In the past I have used this game while working on increasing length of utterance with some of my learners. What I mean, is if one of my kids typically speaks in 1-2 word sentences I can use this game to expand on that average. For instance I may encourage them to say things such as “I see a car” instead of just saying “Car”. I do this typically by modeling my language first, meaning every time I shake the Find It game, I will say “I see a hat”. I typically keep with the same sentence frame, and wont change it up until I feel confidant that my learner is using it consistently (e.g., starting with “I see a” and then moving to “There’s a..” or “I found a..”).

This game can also be used to talk about different features or categories of objects too. For instance, I may shake the Find It game and say something like “Oh – I see something you find in the sky at night”. This allows my learner a chance to think about all the things that may appear in the sky at night. This play idea also helps to keep my learner engaged in the toy when it’s not their turn, as they are responding to my questions. When it is their turn, I may even tell my learner, “Okay, tell me something about the item you see and let me try and guess what it is!” to encourage speech using features and categories as well!

Another great reason why I enjoy this game is because it travels easily. It’s portable and you can bring it with you anywhere. For instance, if your learner struggles waiting at doctor offices, or if they don’t enjoy long car rides, you can take this along for easy entertainment.

Are curious about where to find this game? In Colorado I have found it select Targets and small toy shops around the Boulder and Denver areas. If you can’t find it in stores near you, you may also try looking on Amazon.

 

 

Rising Star Christmas Idea List – Pop the Pig

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Pop the pig is game that is great for our young learners! The concept of the game is simple, and therefore easy to learn. You roll the die to select which colored burger you’re going to feed the pig. After you choose one burger in that color, you look at the bottom to find a number. That number tells you how many times you push down on the pig’s head.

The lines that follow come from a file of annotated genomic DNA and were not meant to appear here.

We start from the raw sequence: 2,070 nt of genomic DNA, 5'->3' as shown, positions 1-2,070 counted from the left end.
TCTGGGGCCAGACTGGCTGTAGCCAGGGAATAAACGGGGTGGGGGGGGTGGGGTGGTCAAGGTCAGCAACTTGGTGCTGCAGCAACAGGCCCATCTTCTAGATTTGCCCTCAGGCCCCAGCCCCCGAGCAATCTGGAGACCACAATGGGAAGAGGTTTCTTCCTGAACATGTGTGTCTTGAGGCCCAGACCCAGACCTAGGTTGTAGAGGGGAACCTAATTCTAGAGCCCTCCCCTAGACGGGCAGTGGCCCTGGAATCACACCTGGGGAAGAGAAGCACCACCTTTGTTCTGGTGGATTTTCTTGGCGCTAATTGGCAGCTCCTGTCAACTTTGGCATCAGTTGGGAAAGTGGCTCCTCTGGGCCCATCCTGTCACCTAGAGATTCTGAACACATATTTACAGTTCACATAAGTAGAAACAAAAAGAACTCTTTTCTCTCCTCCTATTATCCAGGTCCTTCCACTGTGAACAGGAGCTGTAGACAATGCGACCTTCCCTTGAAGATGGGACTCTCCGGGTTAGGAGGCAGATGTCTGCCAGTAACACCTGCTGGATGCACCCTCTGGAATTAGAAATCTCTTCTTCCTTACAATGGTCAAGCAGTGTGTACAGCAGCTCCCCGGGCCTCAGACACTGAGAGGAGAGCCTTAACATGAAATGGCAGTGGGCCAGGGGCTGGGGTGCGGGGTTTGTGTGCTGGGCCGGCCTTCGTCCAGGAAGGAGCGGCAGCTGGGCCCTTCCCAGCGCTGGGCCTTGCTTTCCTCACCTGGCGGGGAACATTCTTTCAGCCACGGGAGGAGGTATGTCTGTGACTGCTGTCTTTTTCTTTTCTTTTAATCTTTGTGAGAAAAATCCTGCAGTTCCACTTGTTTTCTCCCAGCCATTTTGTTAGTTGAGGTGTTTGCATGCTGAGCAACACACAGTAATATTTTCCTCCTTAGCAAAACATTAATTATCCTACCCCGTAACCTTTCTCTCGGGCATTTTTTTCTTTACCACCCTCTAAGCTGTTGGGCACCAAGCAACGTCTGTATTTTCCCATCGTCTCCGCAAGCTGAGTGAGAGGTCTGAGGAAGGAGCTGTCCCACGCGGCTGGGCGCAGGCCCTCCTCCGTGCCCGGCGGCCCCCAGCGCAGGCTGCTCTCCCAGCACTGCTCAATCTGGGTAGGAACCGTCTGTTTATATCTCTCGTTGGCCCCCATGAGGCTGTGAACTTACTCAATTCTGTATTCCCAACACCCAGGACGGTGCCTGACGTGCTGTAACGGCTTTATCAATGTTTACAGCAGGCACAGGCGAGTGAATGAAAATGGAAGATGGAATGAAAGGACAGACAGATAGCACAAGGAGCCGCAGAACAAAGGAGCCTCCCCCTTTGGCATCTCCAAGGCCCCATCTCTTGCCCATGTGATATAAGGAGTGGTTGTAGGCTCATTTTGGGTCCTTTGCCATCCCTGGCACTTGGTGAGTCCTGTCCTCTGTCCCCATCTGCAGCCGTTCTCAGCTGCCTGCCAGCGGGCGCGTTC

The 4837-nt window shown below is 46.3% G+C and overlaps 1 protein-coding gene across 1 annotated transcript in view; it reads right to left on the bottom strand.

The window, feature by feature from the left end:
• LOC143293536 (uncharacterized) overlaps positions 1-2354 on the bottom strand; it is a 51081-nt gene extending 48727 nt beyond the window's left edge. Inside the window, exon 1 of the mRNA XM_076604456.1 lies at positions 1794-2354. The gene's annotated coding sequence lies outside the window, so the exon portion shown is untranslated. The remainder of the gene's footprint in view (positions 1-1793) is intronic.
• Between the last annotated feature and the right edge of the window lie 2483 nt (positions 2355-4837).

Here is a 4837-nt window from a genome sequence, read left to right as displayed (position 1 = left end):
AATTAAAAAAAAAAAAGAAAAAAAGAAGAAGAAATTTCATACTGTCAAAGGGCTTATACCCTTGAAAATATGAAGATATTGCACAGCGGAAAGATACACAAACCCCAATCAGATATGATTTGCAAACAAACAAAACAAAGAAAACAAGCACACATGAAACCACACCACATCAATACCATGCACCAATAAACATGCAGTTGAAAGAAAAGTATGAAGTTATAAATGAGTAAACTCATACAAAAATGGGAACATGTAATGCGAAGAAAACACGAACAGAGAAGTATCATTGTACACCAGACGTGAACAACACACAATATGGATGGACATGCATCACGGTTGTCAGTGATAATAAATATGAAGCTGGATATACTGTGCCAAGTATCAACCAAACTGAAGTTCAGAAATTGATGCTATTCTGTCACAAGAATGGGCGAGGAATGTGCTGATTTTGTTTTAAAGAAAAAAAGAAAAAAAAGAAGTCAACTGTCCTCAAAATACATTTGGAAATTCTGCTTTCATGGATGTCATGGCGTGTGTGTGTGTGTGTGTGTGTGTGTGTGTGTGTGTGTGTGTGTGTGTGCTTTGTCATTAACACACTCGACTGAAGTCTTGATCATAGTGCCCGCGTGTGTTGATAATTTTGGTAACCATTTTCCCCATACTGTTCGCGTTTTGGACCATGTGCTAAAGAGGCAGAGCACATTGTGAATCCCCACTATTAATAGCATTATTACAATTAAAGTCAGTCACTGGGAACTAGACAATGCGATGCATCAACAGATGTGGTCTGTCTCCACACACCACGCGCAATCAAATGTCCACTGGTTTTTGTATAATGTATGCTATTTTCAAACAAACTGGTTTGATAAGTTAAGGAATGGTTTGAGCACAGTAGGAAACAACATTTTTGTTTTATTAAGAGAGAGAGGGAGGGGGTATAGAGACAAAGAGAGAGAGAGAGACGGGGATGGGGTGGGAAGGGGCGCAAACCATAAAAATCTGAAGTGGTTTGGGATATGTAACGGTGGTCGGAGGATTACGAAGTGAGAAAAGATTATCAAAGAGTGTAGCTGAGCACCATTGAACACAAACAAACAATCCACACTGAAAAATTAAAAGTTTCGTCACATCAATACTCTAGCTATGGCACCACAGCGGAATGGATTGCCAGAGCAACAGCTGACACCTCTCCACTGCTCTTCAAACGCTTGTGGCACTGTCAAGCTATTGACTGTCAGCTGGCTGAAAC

For example, if I roll the die and a red circle is displayed on top, I will pick up a red burger from the pile in front of me. Once I pick my burger, I will turn it over and see, for example, the number 3. Next I’ll feed the pig, and then place my hands on his head and push down 3x. As I do this we will all see his tummy getting bigger. The more burgers he eats, the bigger his tummy gets. The object of the game is to not be the person who pops the pig!

I love this game for many reasons! Not only is it a fun way to promote turn taking and waiting for young learners, but it can also be a fun vehicle to work on different play, social, academic, and fine motor skills.

One way to focus on social skills is to evoke questions from your learner. Some ASD children need to learn how to ask questions. For example, some learners may have learned to say one word, instead of an entire sentence to get their needs met. In these cases a learner may say “Milk” and their parents understand that that means “Can I have some milk?” However this can lead to some confusion, and possibly frustration, later on when a new listener doesn’t understand that “milk” is the speakers way of asking for that item.